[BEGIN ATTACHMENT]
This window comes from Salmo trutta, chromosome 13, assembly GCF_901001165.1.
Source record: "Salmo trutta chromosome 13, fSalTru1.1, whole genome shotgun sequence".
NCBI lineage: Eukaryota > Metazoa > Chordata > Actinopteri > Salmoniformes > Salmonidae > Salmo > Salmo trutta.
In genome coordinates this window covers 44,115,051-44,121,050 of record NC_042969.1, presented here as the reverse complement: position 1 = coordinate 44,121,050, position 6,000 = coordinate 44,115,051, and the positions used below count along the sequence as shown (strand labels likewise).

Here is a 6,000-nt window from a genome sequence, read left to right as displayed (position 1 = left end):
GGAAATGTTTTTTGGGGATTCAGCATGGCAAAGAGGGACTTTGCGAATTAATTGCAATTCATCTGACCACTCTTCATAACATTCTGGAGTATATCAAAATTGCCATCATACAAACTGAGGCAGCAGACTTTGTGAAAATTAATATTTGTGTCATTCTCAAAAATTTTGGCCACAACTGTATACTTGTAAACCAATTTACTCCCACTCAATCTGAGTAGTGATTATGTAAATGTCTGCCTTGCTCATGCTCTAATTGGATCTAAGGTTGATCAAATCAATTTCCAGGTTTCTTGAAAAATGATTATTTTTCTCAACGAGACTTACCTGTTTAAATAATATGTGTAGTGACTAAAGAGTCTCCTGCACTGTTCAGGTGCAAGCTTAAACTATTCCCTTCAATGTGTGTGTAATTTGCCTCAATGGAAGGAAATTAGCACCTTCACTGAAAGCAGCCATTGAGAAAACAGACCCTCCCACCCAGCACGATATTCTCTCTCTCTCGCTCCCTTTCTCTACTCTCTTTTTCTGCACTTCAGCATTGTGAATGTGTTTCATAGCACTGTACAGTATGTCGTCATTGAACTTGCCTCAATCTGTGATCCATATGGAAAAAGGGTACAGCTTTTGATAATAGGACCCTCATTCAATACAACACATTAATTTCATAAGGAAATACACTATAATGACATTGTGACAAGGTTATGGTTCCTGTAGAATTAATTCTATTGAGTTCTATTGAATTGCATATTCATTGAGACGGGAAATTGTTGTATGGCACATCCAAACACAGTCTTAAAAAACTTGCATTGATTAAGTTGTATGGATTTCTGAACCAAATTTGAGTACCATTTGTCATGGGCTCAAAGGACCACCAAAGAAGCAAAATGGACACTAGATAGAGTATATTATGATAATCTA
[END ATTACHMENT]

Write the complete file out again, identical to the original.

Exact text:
This window comes from Salmo trutta, chromosome 13, assembly GCF_901001165.1.
Source record: "Salmo trutta chromosome 13, fSalTru1.1, whole genome shotgun sequence".
NCBI lineage: Eukaryota > Metazoa > Chordata > Actinopteri > Salmoniformes > Salmonidae > Salmo > Salmo trutta.
In genome coordinates this window covers 44,115,051-44,121,050 of record NC_042969.1, presented here as the reverse complement: position 1 = coordinate 44,121,050, position 6,000 = coordinate 44,115,051, and the positions used below count along the sequence as shown (strand labels likewise).

Here is a 6,000-nt window from a genome sequence, read left to right as displayed (position 1 = left end):
GGAAATGTTTTTTGGGGATTCAGCATGGCAAAGAGGGACTTTGCGAATTAATTGCAATTCATCTGACCACTCTTCATAACATTCTGGAGTATATCAAAATTGCCATCATACAAACTGAGGCAGCAGACTTTGTGAAAATTAATATTTGTGTCATTCTCAAAAATTTTGGCCACAACTGTATACTTGTAAACCAATTTACTCCCACTCAATCTGAGTAGTGATTATGTAAATGTCTGCCTTGCTCATGCTCTAATTGGATCTAAGGTTGATCAAATCAATTTCCAGGTTTCTTGAAAAATGATTATTTTTCTCAACGAGACTTACCTGTTTAAATAATATGTGTAGTGACTAAAGAGTCTCCTGCACTGTTCAGGTGCAAGCTTAAACTATTCCCTTCAATGTGTGTGTAATTTGCCTCAATGGAAGGAAATTAGCACCTTCACTGAAAGCAGCCATTGAGAAAACAGACCCTCCCACCCAGCACGATATTCTCTCTCTCTCGCTCCCTTTCTCTACTCTCTTTTTCTGCACTTCAGCATTGTGAATGTGTTTCATAGCACTGTACAGTATGTCGTCATTGAACTTGCCTCAATCTGTGATCCATATGGAAAAAGGGTACAGCTTTTGATAATAGGACCCTCATTCAATACAACACATTAATTTCATAAGGAAATACACTATAATGACATTGTGACAAGGTTATGGTTCCTGTAGAATTAATTCTATTGAGTTCTATTGAATTGCATATTCATTGAGACGGGAAATTGTTGTATGGCACATCCAAACACAGTCTTAAAAAACTTGCATTGATTAAGTTGTATGGATTTCTGAACCAAATTTGAGTACCATTTGTCATGGGCTCAAAGGACCACCAAAGAAGCAAAATGGACACTAGATAGAGTATATTATGATAATCTA